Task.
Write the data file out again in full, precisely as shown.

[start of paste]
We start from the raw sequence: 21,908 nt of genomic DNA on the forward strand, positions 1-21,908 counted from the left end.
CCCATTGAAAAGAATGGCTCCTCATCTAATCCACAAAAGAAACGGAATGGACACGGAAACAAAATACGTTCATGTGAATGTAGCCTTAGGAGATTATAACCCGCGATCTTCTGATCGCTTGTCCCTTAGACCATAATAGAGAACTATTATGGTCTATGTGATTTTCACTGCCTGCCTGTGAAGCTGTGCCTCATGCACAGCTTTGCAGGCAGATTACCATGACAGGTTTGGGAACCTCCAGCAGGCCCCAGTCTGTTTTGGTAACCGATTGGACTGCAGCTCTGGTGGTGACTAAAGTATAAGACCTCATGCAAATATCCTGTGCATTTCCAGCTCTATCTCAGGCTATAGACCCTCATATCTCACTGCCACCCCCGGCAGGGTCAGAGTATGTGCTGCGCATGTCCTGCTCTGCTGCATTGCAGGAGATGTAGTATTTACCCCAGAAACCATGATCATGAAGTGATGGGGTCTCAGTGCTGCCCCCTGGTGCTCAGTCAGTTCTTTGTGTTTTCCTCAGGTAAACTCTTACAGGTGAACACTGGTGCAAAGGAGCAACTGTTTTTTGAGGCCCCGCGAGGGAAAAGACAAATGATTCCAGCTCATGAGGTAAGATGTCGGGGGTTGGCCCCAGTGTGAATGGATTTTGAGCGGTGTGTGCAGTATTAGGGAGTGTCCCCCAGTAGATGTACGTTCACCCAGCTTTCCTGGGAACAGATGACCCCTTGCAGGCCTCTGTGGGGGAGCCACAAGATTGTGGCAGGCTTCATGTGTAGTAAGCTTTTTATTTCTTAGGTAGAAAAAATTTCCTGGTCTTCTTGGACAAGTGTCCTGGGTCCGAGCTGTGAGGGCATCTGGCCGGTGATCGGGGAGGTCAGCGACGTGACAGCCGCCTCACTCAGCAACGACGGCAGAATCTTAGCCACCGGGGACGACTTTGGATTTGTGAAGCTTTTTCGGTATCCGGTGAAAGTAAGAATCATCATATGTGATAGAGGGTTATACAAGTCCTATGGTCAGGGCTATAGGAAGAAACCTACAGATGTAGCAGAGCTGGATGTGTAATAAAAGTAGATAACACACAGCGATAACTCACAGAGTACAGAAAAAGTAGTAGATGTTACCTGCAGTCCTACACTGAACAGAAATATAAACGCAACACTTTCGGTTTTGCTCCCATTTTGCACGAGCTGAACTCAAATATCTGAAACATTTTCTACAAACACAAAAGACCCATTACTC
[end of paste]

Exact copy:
We start from the raw sequence: 21,908 nt of genomic DNA on the forward strand, positions 1-21,908 counted from the left end.
CCCATTGAAAAGAATGGCTCCTCATCTAATCCACAAAAGAAACGGAATGGACACGGAAACAAAATACGTTCATGTGAATGTAGCCTTAGGAGATTATAACCCGCGATCTTCTGATCGCTTGTCCCTTAGACCATAATAGAGAACTATTATGGTCTATGTGATTTTCACTGCCTGCCTGTGAAGCTGTGCCTCATGCACAGCTTTGCAGGCAGATTACCATGACAGGTTTGGGAACCTCCAGCAGGCCCCAGTCTGTTTTGGTAACCGATTGGACTGCAGCTCTGGTGGTGACTAAAGTATAAGACCTCATGCAAATATCCTGTGCATTTCCAGCTCTATCTCAGGCTATAGACCCTCATATCTCACTGCCACCCCCGGCAGGGTCAGAGTATGTGCTGCGCATGTCCTGCTCTGCTGCATTGCAGGAGATGTAGTATTTACCCCAGAAACCATGATCATGAAGTGATGGGGTCTCAGTGCTGCCCCCTGGTGCTCAGTCAGTTCTTTGTGTTTTCCTCAGGTAAACTCTTACAGGTGAACACTGGTGCAAAGGAGCAACTGTTTTTTGAGGCCCCGCGAGGGAAAAGACAAATGATTCCAGCTCATGAGGTAAGATGTCGGGGGTTGGCCCCAGTGTGAATGGATTTTGAGCGGTGTGTGCAGTATTAGGGAGTGTCCCCCAGTAGATGTACGTTCACCCAGCTTTCCTGGGAACAGATGACCCCTTGCAGGCCTCTGTGGGGGAGCCACAAGATTGTGGCAGGCTTCATGTGTAGTAAGCTTTTTATTTCTTAGGTAGAAAAAATTTCCTGGTCTTCTTGGACAAGTGTCCTGGGTCCGAGCTGTGAGGGCATCTGGCCGGTGATCGGGGAGGTCAGCGACGTGACAGCCGCCTCACTCAGCAACGACGGCAGAATCTTAGCCACCGGGGACGACTTTGGATTTGTGAAGCTTTTTCGGTATCCGGTGAAAGTAAGAATCATCATATGTGATAGAGGGTTATACAAGTCCTATGGTCAGGGCTATAGGAAGAAACCTACAGATGTAGCAGAGCTGGATGTGTAATAAAAGTAGATAACACACAGCGATAACTCACAGAGTACAGAAAAAGTAGTAGATGTTACCTGCAGTCCTACACTGAACAGAAATATAAACGCAACACTTTCGGTTTTGCTCCCATTTTGCACGAGCTGAACTCAAATATCTGAAACATTTTCTACAAACACAAAAGACCCATTACTC